The forces of weathering and erosion work together like a team -- shaping and reshaping the surfaces of the Earth. Weathering is the process of loosening, dissolving and wearing away of the Earth's surface. Mechanical and chemical weathering break down and dissolve solid rocks and minerals thanks to the actions of water, ice, animals, plants, acids, changes in temperature and human activities.
Erosion is the movement of the products of weathering. Erosion takes away the particles of rock and minerals created by weathering, transporting and transforming them into new formations. The agents of erosion are water, wind, ice, people and time.
The Mechanics of Weathering
Both weathering and erosion depend on water and temperature to crack, split and crumble rocks. By alternately freezing and thawing, water acts like a wedge in the crevices and fissures of rocks, breaking them apart and then taking them away in a mechanical process.
In warm regions, another type of mechanical weathering known as “onion skin” erosion takes place as the sun bakes rocks causing them to expand just as bake goods do in an oven. Eventually, pieces flake off like bits of a layered onion. Rain and wind erode the layers. Salt and clay are responsible for another type of mechanical weathering. Rocks break apart when clay swells with absorbed water and other materials. Salt forms crystals that pressurize rocks and break them apart.
Rocks respond to chemical weathering when acids contained in water change their chemical composition. Limestone is easily dissolved by slightly acid rain caused when carbon dioxide from the air combines with water. The process produces limestone formations like Carlsbad Caverns National Park, New Mexico.
Chemical weathering changes the materials that make up rocks and soil. Rocks that contain iron will eventually rust in a process known as oxidation, which causes the rock to expand and break apart. Sometimes, carbon dioxide from the air or soil combines with water. This type of weathering produces carbonic acid that can dissolve rock. Chemical weathering also produces caves, sinkholes and unusual landscapes like the Stone Forest in China.
Weathering and erosion mix rock particles, plant and animal remains to create soil. Living things also cause biological weathering. Roots, vines, lichen and moss all loosen rocks and cause weathering to the Earth’s surface and human structures such as homes and monuments. Rocks crumble slowly when moles, prairie dogs, livestock and other types of animals tunnel, dig and trample the Earth -- another form of weathering.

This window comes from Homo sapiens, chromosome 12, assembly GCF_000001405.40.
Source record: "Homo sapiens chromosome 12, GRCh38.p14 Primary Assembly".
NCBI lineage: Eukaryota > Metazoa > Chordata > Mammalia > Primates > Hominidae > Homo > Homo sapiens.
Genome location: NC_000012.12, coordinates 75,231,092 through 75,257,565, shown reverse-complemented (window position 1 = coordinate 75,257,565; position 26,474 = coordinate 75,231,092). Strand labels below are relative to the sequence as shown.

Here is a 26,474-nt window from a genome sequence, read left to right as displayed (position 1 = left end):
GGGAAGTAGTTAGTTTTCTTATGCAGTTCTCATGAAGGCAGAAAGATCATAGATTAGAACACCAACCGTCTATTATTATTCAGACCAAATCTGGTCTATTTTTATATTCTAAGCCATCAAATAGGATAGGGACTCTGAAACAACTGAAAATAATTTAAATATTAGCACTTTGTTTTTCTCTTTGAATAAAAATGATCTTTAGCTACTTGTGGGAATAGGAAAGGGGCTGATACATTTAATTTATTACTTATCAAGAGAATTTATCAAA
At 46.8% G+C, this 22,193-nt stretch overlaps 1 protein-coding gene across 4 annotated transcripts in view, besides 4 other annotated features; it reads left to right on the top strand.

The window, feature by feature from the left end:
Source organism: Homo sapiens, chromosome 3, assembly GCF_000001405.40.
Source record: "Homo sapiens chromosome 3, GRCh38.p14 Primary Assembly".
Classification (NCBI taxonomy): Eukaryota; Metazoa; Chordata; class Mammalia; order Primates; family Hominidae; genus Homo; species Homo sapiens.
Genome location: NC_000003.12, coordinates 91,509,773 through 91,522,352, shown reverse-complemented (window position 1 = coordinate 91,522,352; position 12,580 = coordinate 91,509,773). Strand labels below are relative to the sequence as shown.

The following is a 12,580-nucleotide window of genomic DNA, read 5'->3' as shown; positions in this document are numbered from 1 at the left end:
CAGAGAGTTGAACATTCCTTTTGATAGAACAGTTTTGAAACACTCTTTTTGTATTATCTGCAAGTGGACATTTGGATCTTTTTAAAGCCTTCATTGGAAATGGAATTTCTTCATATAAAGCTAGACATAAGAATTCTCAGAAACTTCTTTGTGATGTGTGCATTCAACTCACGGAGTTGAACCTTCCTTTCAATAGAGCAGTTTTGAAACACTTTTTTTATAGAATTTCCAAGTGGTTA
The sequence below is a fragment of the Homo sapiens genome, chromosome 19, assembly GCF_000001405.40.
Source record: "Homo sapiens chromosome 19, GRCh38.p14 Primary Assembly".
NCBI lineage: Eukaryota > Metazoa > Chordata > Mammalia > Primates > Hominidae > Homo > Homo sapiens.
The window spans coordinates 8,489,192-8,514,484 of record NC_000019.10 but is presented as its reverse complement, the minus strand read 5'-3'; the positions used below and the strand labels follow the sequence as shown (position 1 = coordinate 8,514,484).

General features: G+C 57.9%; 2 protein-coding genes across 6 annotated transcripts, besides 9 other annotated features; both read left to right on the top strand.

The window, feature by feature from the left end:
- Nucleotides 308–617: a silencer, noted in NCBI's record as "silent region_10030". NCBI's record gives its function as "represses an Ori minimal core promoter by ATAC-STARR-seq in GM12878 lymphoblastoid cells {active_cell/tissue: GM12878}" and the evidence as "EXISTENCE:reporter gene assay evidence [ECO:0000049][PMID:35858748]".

Rivers and streams pass through the landscape, pick up particles produced by the weathering process and bring this sediment to new locations such as fertile river deltas. Ocean waves constantly erode coastlines and form caves in rocky cliffs -- a process that is both erosion and weathering.
Wind and ice also cause both erosion and weathering. Wind turns dust, sand and volcanic ash into dunes and sculpts rocks into works of art like the formations in Arches National Park of Utah. Icy glaciers move on the surface of the Earth, grinding rocks, carving valleys and basins. Mechanical and chemical weathering and erosion carved the Grand Canyon of Arizona.
Humans Join the Action
Weathering and erosion are natural activities, but human activities can contribute to both processes. Burning fossil fuels such as coal and oil and releasing manmade chemicals such as nitrogen oxide and sulfur dioxide will produce acid rain when combined with sunlight and moisture. Many types of stone are worn away by acid rain including historic monuments. Acid rain also affects the forests of the world and causes devastating weathering and erosion that endanger many species of plants and animals. Cutting forests, building dams and agricultural activities contribute to erosion and many environmental problems.
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